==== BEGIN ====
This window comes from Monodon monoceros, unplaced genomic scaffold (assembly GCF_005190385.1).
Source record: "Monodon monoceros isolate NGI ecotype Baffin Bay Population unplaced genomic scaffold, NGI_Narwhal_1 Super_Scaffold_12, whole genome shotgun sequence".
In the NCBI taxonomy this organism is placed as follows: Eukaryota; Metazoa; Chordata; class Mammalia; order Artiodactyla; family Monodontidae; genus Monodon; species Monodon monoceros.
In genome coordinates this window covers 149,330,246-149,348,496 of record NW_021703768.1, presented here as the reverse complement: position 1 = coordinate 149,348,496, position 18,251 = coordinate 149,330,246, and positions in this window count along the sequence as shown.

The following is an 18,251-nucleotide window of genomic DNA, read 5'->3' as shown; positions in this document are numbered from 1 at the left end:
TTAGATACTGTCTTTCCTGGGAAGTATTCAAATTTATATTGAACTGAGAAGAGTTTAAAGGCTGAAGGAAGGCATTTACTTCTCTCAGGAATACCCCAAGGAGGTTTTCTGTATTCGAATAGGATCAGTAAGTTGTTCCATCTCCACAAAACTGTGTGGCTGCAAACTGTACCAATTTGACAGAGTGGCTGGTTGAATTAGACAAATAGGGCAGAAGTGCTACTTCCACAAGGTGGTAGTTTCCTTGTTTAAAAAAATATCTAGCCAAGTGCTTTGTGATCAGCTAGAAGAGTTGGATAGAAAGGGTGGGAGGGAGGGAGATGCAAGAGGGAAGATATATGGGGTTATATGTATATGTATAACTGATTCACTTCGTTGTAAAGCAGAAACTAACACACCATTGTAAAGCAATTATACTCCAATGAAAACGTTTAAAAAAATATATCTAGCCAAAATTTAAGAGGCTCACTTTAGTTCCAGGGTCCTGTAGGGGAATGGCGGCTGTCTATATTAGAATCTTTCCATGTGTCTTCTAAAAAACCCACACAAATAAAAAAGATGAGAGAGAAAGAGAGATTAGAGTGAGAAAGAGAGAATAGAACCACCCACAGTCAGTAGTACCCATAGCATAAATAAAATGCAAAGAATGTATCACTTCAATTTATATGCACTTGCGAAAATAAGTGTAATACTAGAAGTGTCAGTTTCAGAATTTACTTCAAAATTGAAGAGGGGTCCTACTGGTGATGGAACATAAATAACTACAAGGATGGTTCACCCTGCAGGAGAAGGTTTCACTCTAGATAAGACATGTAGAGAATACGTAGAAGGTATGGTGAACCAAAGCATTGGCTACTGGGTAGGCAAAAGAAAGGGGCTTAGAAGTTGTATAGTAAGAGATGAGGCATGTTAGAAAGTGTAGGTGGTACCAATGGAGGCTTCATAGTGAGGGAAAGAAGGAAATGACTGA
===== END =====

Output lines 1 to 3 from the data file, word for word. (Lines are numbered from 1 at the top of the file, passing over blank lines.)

This window comes from Monodon monoceros, unplaced genomic scaffold (assembly GCF_005190385.1).
Source record: "Monodon monoceros isolate NGI ecotype Baffin Bay Population unplaced genomic scaffold, NGI_Narwhal_1 Super_Scaffold_12, whole genome shotgun sequence".
In the NCBI taxonomy this organism is placed as follows: Eukaryota; Metazoa; Chordata; class Mammalia; order Artiodactyla; family Monodontidae; genus Monodon; species Monodon monoceros.